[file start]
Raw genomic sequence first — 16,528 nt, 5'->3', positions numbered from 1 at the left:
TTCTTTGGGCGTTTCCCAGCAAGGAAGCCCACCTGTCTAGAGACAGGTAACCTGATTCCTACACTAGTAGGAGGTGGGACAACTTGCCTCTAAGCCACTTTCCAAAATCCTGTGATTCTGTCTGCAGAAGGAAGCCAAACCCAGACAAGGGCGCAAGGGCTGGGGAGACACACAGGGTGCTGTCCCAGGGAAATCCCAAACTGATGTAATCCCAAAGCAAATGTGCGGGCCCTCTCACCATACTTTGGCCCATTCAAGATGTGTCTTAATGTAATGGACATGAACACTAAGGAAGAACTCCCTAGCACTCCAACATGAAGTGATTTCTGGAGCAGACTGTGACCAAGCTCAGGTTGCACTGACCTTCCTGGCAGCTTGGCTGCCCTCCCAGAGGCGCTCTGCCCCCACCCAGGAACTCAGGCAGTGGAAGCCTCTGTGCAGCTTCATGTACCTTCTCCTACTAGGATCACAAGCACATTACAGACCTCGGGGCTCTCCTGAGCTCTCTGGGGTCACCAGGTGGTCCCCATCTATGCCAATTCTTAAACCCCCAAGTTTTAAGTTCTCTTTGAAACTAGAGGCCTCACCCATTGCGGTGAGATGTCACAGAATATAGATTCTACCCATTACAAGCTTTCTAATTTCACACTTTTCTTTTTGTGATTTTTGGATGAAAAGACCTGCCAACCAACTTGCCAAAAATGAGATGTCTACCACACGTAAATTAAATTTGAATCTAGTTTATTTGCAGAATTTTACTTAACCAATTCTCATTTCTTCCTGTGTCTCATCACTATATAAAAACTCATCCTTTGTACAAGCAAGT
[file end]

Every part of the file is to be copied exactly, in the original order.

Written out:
Raw genomic sequence first — 16,528 nt, 5'->3', positions numbered from 1 at the left:
TTCTTTGGGCGTTTCCCAGCAAGGAAGCCCACCTGTCTAGAGACAGGTAACCTGATTCCTACACTAGTAGGAGGTGGGACAACTTGCCTCTAAGCCACTTTCCAAAATCCTGTGATTCTGTCTGCAGAAGGAAGCCAAACCCAGACAAGGGCGCAAGGGCTGGGGAGACACACAGGGTGCTGTCCCAGGGAAATCCCAAACTGATGTAATCCCAAAGCAAATGTGCGGGCCCTCTCACCATACTTTGGCCCATTCAAGATGTGTCTTAATGTAATGGACATGAACACTAAGGAAGAACTCCCTAGCACTCCAACATGAAGTGATTTCTGGAGCAGACTGTGACCAAGCTCAGGTTGCACTGACCTTCCTGGCAGCTTGGCTGCCCTCCCAGAGGCGCTCTGCCCCCACCCAGGAACTCAGGCAGTGGAAGCCTCTGTGCAGCTTCATGTACCTTCTCCTACTAGGATCACAAGCACATTACAGACCTCGGGGCTCTCCTGAGCTCTCTGGGGTCACCAGGTGGTCCCCATCTATGCCAATTCTTAAACCCCCAAGTTTTAAGTTCTCTTTGAAACTAGAGGCCTCACCCATTGCGGTGAGATGTCACAGAATATAGATTCTACCCATTACAAGCTTTCTAATTTCACACTTTTCTTTTTGTGATTTTTGGATGAAAAGACCTGCCAACCAACTTGCCAAAAATGAGATGTCTACCACACGTAAATTAAATTTGAATCTAGTTTATTTGCAGAATTTTACTTAACCAATTCTCATTTCTTCCTGTGTCTCATCACTATATAAAAACTCATCCTTTGTACAAGCAAGT